Which ASX tech companies are best placed for the cost-cutting wave
Tech layoffs are accelerating as firms focus on profitability, but not all companies are set to benefit from cost-outs. We highlight two that are.
A shift in focus from growth to profitability in the tech sector has triggered a wave of cost-cutting measures — but not all companies are well placed for the push towards profits.
In Morningstar’s most recent Quarterly Outlook Report—which is available in full to Investor subscribers here—Morningstar analyst Adrian Atkins laid out a sector-by-sector overview.
“The real estate and financial services sectors screen as most undervalued after selloffs caused by market fears of contagion from bank and REIT failures in the US and Europe,“ he says.
Atkins also points to the technology sector—as well as energy and communication services—as other areas of the market which stand out with a high proportion of undervalued stocks.
Among the sectors listed above, technology has been one of the stronger performers year-to-date, with the Morningstar Australia Technology Index outperforming the Morningstar Australia Index.
While the sector has performed strongly year-to-date, after it was hit hard in early 2022, Morningstar analyst Roy van Keulen says there has been a noticeable shift in investor sentiment away from previously popular but unprofitable tech companies.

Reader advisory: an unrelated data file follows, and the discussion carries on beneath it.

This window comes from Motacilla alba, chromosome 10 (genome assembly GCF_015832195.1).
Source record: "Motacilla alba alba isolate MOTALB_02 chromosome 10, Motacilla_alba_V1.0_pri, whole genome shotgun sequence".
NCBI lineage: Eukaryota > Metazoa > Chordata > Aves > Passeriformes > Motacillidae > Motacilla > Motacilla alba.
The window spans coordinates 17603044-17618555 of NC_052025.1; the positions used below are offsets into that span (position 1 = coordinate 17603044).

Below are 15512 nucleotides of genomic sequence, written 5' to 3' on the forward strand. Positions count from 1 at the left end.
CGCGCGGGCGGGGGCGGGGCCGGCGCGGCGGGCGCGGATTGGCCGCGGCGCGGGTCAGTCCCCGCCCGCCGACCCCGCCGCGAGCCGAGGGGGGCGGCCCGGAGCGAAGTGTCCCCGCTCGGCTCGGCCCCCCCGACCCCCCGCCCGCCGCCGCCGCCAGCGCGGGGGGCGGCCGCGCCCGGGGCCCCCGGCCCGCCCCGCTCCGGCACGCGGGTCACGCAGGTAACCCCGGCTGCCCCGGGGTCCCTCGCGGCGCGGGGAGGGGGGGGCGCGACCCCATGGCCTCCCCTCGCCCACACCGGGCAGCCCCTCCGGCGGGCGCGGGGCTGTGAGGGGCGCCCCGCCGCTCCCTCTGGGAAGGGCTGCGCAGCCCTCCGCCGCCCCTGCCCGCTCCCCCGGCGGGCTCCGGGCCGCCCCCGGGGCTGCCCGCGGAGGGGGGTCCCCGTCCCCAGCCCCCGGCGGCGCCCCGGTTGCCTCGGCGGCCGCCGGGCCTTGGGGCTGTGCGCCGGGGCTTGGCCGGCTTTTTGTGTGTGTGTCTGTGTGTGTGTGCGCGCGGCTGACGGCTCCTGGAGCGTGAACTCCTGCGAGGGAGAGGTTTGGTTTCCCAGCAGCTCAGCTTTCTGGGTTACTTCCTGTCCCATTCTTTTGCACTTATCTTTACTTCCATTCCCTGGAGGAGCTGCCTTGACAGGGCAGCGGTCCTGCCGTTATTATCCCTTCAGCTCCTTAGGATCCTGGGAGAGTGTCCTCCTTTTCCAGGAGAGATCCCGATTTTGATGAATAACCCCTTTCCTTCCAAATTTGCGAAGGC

“Markets initially encouraged technology companies to hire aggressively with the pandemic to grow, but the mood has decidedly shifted,“ he says.
“The market now praises tech companies announcing layoffs and punishes those who don’t.”
Cost-cutting measures like layoffs have spiked since the start of the year. However, despite some tech companies now moving through second-round layoffs, van Keulen says that most of the headcount added since the pandemic remains and foresees further cuts ahead.
“We expect further cost cuts in the technology sector through 2023,” he says.
But cost-cuttings will not impact the sector uniformly, says analyst Shaun Ler, pointing to fintech start-ups Zip (ZIP) and EML Payments (EML) as two tech companies in a disadvantaged position for the cost-cutting push.
“The fintechs are similarly focused on improving profitability, though this won’t help to generate maintainable earnings for all firms alike.”
“For no-moat, capital-intensive businesses such as Zip, the rush to boost profitability is required given external funding challenges and rising interest costs,” he says.
“Unfortunately, cutting costs, particularly on customer acquisition, risks market share losses."
“Similarly, for troubled firms like EML, cost-outs are necessary to offset downsides from higher remediation costs that befell the firm due to its regulatory missteps,” he says.
Two ASX tech companies with moats
In contrast to fintechs like Zip and EML Payments, van Keulen and Ler highlight two tech companies which hold a “narrow” or “wide” Morningstar economic moat rating and are well placed for the sector’s profitability push.
A Morningstar Economic Moat Rating represents a company's durable competitive advantage. A company with an economic moat is expected to fend off competition and earn high returns on capital for either 10 years (in the case of a narrow-moat rating) or 20 years (in the case of a wide-moat rating).